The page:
Extra Punctuation

Extra Punctuation
Battlefield 3 Is Scary

Ben "Yahtzee" Croshaw | 15 Nov 2011 16:00
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It's hard to feel alone and underequipped when my character can pull a targeting computer out of his arse and direct a bunch of laser-guided missiles into a group of entrenched foreigners. And then there's that sequence that seems to be a prerequisite for every modern warfare game now where you're in a bomber supporting infantry units by firing ludicrously big shells at ground targets who have absolutely no possibility of hitting you. Watching blips on your radar representing someone's son or husband disappear with a plop as someone in your earpiece congratulates you and laughingly points out the remaining ones who are running for their lives. I mean, fucking hell. Once you discount the possibility that this is supposed to be dramatic or challenging then we are left with the conclusion that this only exists for the masturbatory power fantasy. It just creeps me out is all.

Anyway, let's turn our attention to cheerier matters, 'cos I want to finish off with a quick review of an indie game I've spent a surprising amount of time on lately, and that's The Binding of Isaac on Steam. From one extreme to another, because you can't get more underdog than the player characters in this game. It's also one of those premises that just makes me laugh on its own. You are an infant locked in a basement by your insane mother, and you must defeat all your hideously malformed brothers and sisters by firing your tears at them. Well, I think it's funny.

Binding of Isaac plays like a cross between the dungeons from the original Legend of Zelda, Smash TV, and Splatterhouse, all depicted in that rather idiosyncratic Newgrounds art style previously seen in Castle Crashers and Super Meat Boy. On the surface, it's a pretty short game: you cry your way through 6-8 levels and that's the end, but it's unforgiving with it. There are no saves and the rooms become quite murderously difficult quite fast. It also completely randomly generates each level, as well as all the upgrades, items and bosses, which gives it a surprisingly addictive quality. One touch I particularly like is that with each upgrade various permanent additions and mutations are added to your character sprite until you're just as monstrous as the things you fight. Very Nietzsche.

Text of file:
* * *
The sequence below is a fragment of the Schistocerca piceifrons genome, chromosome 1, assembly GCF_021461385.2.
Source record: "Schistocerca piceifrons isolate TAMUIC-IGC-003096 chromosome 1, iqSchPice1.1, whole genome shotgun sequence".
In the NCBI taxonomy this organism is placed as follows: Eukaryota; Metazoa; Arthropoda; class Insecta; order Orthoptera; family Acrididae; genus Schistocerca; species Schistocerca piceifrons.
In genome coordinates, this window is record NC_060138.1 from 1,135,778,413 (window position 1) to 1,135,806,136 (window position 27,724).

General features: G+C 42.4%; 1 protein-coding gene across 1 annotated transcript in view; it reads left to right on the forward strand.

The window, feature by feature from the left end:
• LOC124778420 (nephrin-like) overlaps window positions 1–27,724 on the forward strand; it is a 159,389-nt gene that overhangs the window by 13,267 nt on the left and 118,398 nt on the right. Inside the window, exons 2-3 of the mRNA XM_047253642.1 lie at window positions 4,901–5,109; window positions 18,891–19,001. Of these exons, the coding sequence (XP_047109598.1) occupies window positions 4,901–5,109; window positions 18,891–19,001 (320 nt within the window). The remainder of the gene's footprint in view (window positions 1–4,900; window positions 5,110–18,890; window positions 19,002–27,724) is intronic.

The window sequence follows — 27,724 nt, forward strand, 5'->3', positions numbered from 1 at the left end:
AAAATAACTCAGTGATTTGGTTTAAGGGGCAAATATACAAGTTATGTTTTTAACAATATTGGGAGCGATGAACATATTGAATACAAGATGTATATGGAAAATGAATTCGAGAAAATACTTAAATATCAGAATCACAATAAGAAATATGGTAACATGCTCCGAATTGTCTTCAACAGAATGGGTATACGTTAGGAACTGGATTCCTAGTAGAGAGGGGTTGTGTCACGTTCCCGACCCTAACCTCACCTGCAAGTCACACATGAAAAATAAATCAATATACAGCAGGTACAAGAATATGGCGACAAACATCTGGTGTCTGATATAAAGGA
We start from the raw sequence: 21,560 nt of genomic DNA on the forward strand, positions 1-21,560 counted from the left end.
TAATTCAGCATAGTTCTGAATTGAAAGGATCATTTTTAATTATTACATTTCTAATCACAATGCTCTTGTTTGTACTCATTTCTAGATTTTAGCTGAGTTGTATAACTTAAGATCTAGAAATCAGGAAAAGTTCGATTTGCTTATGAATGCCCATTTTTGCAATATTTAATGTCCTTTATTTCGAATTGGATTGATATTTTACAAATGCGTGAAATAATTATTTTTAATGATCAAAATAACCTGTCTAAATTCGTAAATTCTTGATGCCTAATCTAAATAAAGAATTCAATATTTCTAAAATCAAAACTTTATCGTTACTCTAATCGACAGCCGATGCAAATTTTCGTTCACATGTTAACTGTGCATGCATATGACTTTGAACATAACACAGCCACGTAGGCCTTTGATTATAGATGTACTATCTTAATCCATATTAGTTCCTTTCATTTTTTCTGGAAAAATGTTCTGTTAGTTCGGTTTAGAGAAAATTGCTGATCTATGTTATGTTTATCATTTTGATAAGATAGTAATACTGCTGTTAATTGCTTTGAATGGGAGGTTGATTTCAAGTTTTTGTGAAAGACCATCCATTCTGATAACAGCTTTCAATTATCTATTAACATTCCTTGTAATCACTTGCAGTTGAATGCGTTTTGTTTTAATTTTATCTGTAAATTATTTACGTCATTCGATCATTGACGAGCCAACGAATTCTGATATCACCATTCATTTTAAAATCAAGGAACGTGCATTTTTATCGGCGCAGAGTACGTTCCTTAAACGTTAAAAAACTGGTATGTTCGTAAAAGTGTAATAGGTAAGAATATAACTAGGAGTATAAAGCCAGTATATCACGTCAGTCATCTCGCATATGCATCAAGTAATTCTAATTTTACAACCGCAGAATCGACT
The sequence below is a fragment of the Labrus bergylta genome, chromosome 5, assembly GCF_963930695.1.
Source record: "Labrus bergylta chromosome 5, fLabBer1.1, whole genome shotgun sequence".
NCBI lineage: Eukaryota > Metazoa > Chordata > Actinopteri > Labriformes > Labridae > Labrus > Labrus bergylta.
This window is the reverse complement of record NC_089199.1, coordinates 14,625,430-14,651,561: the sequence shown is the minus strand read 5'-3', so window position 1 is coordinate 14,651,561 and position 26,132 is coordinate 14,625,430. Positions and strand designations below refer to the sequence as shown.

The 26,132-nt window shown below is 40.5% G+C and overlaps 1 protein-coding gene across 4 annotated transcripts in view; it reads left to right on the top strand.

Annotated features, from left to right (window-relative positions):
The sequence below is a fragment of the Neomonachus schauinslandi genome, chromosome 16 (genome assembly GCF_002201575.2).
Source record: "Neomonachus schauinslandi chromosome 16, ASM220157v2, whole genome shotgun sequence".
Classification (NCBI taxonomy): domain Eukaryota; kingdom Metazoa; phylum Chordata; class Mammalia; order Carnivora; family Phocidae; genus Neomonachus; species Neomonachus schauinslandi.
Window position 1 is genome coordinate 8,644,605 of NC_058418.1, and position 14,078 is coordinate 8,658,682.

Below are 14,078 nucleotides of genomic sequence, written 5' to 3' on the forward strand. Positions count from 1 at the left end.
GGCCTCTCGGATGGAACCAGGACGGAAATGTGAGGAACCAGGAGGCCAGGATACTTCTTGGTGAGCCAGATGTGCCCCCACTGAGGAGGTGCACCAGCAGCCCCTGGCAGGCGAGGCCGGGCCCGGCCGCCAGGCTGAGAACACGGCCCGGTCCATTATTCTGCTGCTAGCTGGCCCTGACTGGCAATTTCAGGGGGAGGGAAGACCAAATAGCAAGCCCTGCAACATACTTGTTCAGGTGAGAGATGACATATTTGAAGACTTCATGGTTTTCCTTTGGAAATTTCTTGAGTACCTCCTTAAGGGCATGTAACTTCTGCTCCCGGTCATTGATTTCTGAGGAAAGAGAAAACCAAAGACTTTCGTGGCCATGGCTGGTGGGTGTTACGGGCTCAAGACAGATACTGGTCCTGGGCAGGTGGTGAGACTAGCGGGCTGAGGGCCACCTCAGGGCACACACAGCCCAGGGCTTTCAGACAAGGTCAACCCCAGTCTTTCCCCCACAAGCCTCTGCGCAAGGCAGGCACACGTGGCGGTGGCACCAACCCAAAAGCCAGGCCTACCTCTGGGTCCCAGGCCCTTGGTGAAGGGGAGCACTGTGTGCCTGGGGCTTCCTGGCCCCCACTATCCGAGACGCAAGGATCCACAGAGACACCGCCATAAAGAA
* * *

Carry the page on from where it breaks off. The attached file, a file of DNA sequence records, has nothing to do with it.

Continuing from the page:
I'd say it's got some balance issues. I've only managed to complete it twice and on both occasions it was down to acquiring random upgrades that were just completely overpowered. There's one that lets you fire unlimited lasers in any direction that instakills virtually everything and it's like removing the baddies from the screen with a windscreen wiper. Still, it's not a deal breaker.

You know, give me a chance to take this back after the year's Christmas release schedule has dried up, but sometimes I seriously consider putting my money where my mouth is, retiring from reviewing triple-A big-commerce games altogether and concentrating entirely on indie releases, because that seems to be the only avenue where anything interesting happens. I have a strong suspicion that major releases are only going to head further down the road of sightseeing tours. But imagine what the developers of The Binding Of Isaac might come up with if someone took a risk and gave them creative control, funding and a team to make something on a cutting edge level. You probably wouldn't even get through the opening scroll without throwing up.

Yahtzee is a British-born, currently Australian-based writer and gamer with a sweet hat and a chip on his shoulder. When he isn't talking very fast into a headset mic he also designs freeware adventure games and writes the back page column for PC Gamer, who are too important to mention us. His personal site is www.fullyramblomatic.com.

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